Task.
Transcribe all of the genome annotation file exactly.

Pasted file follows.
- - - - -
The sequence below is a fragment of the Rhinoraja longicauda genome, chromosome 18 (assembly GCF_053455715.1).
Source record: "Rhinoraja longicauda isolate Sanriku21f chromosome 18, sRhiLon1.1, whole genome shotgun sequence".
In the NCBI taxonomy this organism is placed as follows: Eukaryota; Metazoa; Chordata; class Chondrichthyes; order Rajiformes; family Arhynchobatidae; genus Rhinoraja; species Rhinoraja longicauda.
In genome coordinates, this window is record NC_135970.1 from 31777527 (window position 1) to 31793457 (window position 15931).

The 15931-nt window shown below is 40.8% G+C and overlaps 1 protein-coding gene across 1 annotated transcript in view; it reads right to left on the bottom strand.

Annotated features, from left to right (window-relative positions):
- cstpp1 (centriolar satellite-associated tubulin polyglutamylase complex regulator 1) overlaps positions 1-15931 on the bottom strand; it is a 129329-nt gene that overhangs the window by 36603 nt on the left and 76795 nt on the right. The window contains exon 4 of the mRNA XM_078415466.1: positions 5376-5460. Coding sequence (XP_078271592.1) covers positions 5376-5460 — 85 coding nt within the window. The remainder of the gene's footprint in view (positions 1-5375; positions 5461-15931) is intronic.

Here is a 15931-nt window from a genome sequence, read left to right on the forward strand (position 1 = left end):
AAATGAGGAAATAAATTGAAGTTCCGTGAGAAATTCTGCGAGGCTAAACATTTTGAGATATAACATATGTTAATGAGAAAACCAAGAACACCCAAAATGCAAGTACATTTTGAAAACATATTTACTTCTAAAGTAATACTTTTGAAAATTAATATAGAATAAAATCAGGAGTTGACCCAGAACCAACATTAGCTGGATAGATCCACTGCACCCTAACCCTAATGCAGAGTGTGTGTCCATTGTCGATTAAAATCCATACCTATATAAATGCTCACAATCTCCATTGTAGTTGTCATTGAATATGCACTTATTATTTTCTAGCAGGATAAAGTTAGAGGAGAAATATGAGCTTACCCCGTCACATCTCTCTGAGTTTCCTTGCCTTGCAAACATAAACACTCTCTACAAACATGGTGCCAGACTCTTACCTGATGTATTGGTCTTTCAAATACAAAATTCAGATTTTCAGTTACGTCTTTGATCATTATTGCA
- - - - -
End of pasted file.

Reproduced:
The sequence below is a fragment of the Rhinoraja longicauda genome, chromosome 18 (assembly GCF_053455715.1).
Source record: "Rhinoraja longicauda isolate Sanriku21f chromosome 18, sRhiLon1.1, whole genome shotgun sequence".
In the NCBI taxonomy this organism is placed as follows: Eukaryota; Metazoa; Chordata; class Chondrichthyes; order Rajiformes; family Arhynchobatidae; genus Rhinoraja; species Rhinoraja longicauda.
In genome coordinates, this window is record NC_135970.1 from 31777527 (window position 1) to 31793457 (window position 15931).

The 15931-nt window shown below is 40.8% G+C and overlaps 1 protein-coding gene across 1 annotated transcript in view; it reads right to left on the bottom strand.

Annotated features, from left to right (window-relative positions):
- cstpp1 (centriolar satellite-associated tubulin polyglutamylase complex regulator 1) overlaps positions 1-15931 on the bottom strand; it is a 129329-nt gene that overhangs the window by 36603 nt on the left and 76795 nt on the right. The window contains exon 4 of the mRNA XM_078415466.1: positions 5376-5460. Coding sequence (XP_078271592.1) covers positions 5376-5460 — 85 coding nt within the window. The remainder of the gene's footprint in view (positions 1-5375; positions 5461-15931) is intronic.

Here is a 15931-nt window from a genome sequence, read left to right on the forward strand (position 1 = left end):
AAATGAGGAAATAAATTGAAGTTCCGTGAGAAATTCTGCGAGGCTAAACATTTTGAGATATAACATATGTTAATGAGAAAACCAAGAACACCCAAAATGCAAGTACATTTTGAAAACATATTTACTTCTAAAGTAATACTTTTGAAAATTAATATAGAATAAAATCAGGAGTTGACCCAGAACCAACATTAGCTGGATAGATCCACTGCACCCTAACCCTAATGCAGAGTGTGTGTCCATTGTCGATTAAAATCCATACCTATATAAATGCTCACAATCTCCATTGTAGTTGTCATTGAATATGCACTTATTATTTTCTAGCAGGATAAAGTTAGAGGAGAAATATGAGCTTACCCCGTCACATCTCTCTGAGTTTCCTTGCCTTGCAAACATAAACACTCTCTACAAACATGGTGCCAGACTCTTACCTGATGTATTGGTCTTTCAAATACAAAATTCAGATTTTCAGTTACGTCTTTGATCATTATTGCA